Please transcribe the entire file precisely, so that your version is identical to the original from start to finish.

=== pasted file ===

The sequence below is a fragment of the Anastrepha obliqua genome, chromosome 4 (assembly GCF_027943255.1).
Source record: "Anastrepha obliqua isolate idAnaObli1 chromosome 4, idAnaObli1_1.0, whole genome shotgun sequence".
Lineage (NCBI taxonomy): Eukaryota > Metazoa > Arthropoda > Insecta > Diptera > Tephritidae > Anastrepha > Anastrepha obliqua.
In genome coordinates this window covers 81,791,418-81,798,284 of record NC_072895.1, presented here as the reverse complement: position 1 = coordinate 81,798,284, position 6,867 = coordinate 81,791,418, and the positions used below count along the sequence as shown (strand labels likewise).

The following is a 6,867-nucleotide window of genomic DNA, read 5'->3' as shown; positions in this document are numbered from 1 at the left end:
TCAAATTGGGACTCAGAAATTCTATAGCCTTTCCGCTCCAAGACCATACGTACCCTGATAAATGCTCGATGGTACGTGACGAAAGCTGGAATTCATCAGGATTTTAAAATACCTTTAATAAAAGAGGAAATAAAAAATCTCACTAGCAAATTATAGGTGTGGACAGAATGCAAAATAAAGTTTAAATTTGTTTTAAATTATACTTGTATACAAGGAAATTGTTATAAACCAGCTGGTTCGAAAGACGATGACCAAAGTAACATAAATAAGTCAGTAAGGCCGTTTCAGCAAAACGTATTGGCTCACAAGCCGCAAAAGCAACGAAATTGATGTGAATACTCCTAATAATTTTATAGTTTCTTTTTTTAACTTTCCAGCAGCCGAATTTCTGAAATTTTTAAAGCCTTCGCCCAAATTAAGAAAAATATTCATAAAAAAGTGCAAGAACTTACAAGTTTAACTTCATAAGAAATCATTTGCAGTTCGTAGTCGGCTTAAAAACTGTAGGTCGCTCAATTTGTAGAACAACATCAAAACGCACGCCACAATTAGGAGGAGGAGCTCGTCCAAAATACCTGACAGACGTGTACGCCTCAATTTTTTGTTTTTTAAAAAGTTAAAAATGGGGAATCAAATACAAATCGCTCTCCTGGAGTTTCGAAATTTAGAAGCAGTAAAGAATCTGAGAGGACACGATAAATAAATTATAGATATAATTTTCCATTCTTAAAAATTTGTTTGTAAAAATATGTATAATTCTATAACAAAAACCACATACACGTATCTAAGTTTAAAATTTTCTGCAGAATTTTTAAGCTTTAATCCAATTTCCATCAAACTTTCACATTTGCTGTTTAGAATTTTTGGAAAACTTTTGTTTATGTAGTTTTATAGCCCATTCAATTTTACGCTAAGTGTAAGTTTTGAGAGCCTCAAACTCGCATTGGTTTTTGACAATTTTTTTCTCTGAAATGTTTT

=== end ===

The sequence below is a fragment of the Anastrepha obliqua genome, chromosome 4 (assembly GCF_027943255.1).
Source record: "Anastrepha obliqua isolate idAnaObli1 chromosome 4, idAnaObli1_1.0, whole genome shotgun sequence".
Lineage (NCBI taxonomy): Eukaryota > Metazoa > Arthropoda > Insecta > Diptera > Tephritidae > Anastrepha > Anastrepha obliqua.
In genome coordinates this window covers 81,791,418-81,798,284 of record NC_072895.1, presented here as the reverse complement: position 1 = coordinate 81,798,284, position 6,867 = coordinate 81,791,418, and the positions used below count along the sequence as shown (strand labels likewise).

The following is a 6,867-nucleotide window of genomic DNA, read 5'->3' as shown; positions in this document are numbered from 1 at the left end:
TCAAATTGGGACTCAGAAATTCTATAGCCTTTCCGCTCCAAGACCATACGTACCCTGATAAATGCTCGATGGTACGTGACGAAAGCTGGAATTCATCAGGATTTTAAAATACCTTTAATAAAAGAGGAAATAAAAAATCTCACTAGCAAATTATAGGTGTGGACAGAATGCAAAATAAAGTTTAAATTTGTTTTAAATTATACTTGTATACAAGGAAATTGTTATAAACCAGCTGGTTCGAAAGACGATGACCAAAGTAACATAAATAAGTCAGTAAGGCCGTTTCAGCAAAACGTATTGGCTCACAAGCCGCAAAAGCAACGAAATTGATGTGAATACTCCTAATAATTTTATAGTTTCTTTTTTTAACTTTCCAGCAGCCGAATTTCTGAAATTTTTAAAGCCTTCGCCCAAATTAAGAAAAATATTCATAAAAAAGTGCAAGAACTTACAAGTTTAACTTCATAAGAAATCATTTGCAGTTCGTAGTCGGCTTAAAAACTGTAGGTCGCTCAATTTGTAGAACAACATCAAAACGCACGCCACAATTAGGAGGAGGAGCTCGTCCAAAATACCTGACAGACGTGTACGCCTCAATTTTTTGTTTTTTAAAAAGTTAAAAATGGGGAATCAAATACAAATCGCTCTCCTGGAGTTTCGAAATTTAGAAGCAGTAAAGAATCTGAGAGGACACGATAAATAAATTATAGATATAATTTTCCATTCTTAAAAATTTGTTTGTAAAAATATGTATAATTCTATAACAAAAACCACATACACGTATCTAAGTTTAAAATTTTCTGCAGAATTTTTAAGCTTTAATCCAATTTCCATCAAACTTTCACATTTGCTGTTTAGAATTTTTGGAAAACTTTTGTTTATGTAGTTTTATAGCCCATTCAATTTTACGCTAAGTGTAAGTTTTGAGAGCCTCAAACTCGCATTGGTTTTTGACAATTTTTTTCTCTGAAATGTTTT